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Edibles shortage disappoints St. Albert's Wanted Leaf

Shortage a replay of 2018 post-legalization
2310 edibles file
FILE PHOTO/St. Albert Gazette

A local pot shop owner is disappointed in a shortage of edible cannabis products, just after they became available to retailers.

The Wanted Leaf got its first order of cannabis chocolates, cookies and gummies two weeks ago, and product flew off the shelf within one week, owner Azam Ayoob said.

“It is disappointing, because you know there was a lot of hype,” he said.

“So right now I have nothing. I'm sold out. I have no stuff.”

Edibles, topicals and extracts officially became legal in October, marking the one-year anniversary of cannabis legalization in 2018. But Canadians were not able to purchase edible products from their local pot shop for a couple of months.

That was due to a 60-day waiting period requiring licenced producers to provide notice of their intent to sell new products.

The shortage in stock is a replay of what happened in 2018, when a province-wide cannabis shortage prompted the Alberta Gaming, Liquor and Cannabis Commission (AGLC) to place a moratorium on issuing business licences for new pot shops.

AGLC communications manager Heather Holmen said the shortage is a reflection of the “newness” of the industry.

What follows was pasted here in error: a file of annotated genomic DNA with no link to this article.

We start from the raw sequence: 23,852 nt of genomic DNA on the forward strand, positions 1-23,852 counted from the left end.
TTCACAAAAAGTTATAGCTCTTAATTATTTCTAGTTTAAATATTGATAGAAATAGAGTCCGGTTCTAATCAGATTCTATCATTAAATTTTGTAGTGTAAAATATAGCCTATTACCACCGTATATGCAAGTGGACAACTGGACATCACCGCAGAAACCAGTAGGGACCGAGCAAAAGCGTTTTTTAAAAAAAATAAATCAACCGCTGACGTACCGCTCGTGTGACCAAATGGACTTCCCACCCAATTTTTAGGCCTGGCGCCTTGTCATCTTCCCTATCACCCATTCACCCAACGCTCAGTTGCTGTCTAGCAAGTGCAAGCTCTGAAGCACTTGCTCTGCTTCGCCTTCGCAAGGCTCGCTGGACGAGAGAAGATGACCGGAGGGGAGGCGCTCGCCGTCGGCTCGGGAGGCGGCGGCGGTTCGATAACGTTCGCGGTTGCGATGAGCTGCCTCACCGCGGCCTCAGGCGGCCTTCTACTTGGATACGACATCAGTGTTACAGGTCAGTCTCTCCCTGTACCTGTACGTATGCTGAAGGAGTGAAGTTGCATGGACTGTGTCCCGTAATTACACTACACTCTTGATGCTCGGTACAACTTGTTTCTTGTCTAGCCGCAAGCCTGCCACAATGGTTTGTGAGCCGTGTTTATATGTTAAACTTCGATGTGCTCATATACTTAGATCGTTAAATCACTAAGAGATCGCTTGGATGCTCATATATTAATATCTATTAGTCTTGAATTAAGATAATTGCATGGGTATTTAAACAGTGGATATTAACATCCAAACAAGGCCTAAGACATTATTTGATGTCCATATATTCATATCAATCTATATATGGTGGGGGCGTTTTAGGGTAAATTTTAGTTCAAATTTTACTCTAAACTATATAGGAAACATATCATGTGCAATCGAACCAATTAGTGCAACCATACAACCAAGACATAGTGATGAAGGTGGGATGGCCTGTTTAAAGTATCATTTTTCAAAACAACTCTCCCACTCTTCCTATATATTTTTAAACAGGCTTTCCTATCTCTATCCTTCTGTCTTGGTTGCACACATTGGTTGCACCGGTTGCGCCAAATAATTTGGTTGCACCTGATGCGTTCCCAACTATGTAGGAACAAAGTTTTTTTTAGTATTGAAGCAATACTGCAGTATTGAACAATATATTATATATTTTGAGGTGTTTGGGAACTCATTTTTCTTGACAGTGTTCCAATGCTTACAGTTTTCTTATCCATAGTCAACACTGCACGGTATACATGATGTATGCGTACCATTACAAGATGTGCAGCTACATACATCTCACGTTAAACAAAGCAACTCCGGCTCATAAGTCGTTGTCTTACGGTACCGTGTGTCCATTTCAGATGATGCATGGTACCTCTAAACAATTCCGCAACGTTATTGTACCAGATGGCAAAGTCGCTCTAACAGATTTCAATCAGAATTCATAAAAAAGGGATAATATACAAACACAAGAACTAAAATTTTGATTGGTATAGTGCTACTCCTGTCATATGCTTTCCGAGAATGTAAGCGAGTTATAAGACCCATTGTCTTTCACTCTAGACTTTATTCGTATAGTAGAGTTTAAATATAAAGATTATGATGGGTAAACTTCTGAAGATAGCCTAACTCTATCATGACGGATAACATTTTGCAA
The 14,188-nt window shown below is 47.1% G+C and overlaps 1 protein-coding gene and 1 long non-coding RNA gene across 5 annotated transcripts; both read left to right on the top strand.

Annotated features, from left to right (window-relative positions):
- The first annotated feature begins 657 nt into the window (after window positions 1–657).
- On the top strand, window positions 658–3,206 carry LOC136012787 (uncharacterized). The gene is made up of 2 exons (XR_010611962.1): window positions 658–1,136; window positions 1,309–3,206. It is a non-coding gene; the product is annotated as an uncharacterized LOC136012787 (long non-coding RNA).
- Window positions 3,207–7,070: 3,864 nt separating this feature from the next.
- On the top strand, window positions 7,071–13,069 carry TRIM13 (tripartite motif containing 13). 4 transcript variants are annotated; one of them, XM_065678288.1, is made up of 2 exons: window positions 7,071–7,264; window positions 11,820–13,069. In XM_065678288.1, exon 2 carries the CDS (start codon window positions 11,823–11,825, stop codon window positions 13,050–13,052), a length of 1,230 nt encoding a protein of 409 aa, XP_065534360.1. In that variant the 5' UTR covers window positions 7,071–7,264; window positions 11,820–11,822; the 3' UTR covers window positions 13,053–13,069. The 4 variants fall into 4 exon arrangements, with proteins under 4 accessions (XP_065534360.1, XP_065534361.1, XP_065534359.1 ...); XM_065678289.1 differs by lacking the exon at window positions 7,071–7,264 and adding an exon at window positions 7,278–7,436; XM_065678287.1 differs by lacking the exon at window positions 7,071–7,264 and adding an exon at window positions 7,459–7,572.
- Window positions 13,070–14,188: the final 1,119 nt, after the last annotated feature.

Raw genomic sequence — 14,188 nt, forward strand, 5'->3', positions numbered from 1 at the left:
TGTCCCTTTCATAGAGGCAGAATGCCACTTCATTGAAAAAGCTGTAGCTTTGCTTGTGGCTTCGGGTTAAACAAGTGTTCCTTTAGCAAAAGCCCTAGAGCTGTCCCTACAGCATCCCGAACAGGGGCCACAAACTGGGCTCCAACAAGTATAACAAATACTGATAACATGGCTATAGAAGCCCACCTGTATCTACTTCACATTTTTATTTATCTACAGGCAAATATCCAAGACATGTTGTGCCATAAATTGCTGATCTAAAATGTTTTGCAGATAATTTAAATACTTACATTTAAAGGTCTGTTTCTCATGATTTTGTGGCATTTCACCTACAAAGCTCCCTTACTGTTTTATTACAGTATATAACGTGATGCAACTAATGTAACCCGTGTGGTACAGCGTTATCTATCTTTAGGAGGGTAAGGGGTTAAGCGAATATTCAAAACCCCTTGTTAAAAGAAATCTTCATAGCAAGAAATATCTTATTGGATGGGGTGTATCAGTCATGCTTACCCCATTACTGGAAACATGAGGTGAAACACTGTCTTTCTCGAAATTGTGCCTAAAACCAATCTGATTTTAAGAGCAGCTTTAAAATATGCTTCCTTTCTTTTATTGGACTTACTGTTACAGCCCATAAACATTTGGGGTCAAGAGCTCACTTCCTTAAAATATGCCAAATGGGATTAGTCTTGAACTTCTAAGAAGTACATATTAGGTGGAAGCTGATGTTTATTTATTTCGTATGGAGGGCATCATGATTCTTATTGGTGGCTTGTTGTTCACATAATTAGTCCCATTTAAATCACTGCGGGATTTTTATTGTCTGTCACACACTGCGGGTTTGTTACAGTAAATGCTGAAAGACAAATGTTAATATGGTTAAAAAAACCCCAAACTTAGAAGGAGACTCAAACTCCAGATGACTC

“I think a lot of that can be attributed to the limited window of time that licenced producers had to manufacture the new products,” she said. “We're expecting quantity and selection will increase in the same way it did when the original legalization of cannabis came in.”

Currently there are over 400 brick-and-mortar shops licenced to sell cannabis products in Alberta, all competing for supply from producers. Holmen said of the 44 licenced producers operating in Alberta, only about half expect to provide for the edibles market.

Alberta has more pot shops than the rest of the country combined, Holmen added, which could be contributing to the edibles shortage.

Ayoob said he was surprised by the demographic of consumers who came in for the first edibles on the shelves, and he was expecting an older crowd who might want to try cannabis without smoking the flowers.

“But it turned out that there was a lot of the younger people that were coming in for this,” he said. Ayoob added about a quarter of people purchasing edibles were people who have never tried any cannabis products.

The owner cautioned first-time users purchasing edibles to “go really slow.”

“We can establish a tolerance level, so you've got to go really slow,” he said.

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